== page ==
If you want a concrete example of the unanticipated harm that could come from the U.S. going over the fiscal cliff, look no further than Build America Bonds, an efficient alternative way to subsidize state and local investments. They are part of the spending that is scheduled to be reduced in January.
Build America Bonds, which were created in the 2009 stimulus bill, are a shining example of the right way to subsidize activities through the tax code. The wrong way --which is also the way virtually all other tax subsidies are structured -- is to provide a tax deduction or exclusion. This means that the tax break per dollar of subsidized activity varies with the taxpayer's marginal rate, and that is both unfair and inefficient.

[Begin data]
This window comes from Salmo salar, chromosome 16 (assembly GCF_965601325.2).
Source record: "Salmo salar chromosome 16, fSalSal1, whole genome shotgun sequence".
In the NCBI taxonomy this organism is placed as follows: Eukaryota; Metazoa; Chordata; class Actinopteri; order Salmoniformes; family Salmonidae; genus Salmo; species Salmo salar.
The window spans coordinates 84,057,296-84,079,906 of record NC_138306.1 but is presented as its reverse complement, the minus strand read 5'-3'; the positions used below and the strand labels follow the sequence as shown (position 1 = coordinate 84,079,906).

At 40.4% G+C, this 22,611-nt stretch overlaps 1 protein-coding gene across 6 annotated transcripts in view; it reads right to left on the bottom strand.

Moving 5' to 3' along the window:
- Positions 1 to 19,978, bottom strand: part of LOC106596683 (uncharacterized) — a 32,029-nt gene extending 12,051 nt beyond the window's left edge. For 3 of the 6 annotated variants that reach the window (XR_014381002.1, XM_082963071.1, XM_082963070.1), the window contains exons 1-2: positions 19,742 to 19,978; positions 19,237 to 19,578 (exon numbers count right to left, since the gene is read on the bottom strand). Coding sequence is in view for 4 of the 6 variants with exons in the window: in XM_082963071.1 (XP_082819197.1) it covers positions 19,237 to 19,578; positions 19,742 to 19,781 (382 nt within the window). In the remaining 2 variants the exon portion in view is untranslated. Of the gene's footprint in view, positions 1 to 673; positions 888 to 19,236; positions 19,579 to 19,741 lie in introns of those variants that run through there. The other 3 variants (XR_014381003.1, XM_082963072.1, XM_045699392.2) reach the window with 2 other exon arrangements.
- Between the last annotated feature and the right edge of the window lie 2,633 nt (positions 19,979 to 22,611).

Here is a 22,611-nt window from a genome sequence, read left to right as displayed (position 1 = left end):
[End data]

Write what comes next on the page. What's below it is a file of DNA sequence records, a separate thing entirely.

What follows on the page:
Consider, for example, the exemption allowed for interest paid on state and local bonds. A high-income taxpayer gets a larger tax break for each $1 of interest paid on the bond than a middle-income taxpayer who owns the same bond does. This creates a windfall for high-income taxpayers, a variety of analyses have concluded. The interest rate on state and local bonds falls by less than the tax break the high earners enjoy. As a result, only about 80 percent of the forgone federal revenue shows up in reduced state and local government borrowing costs.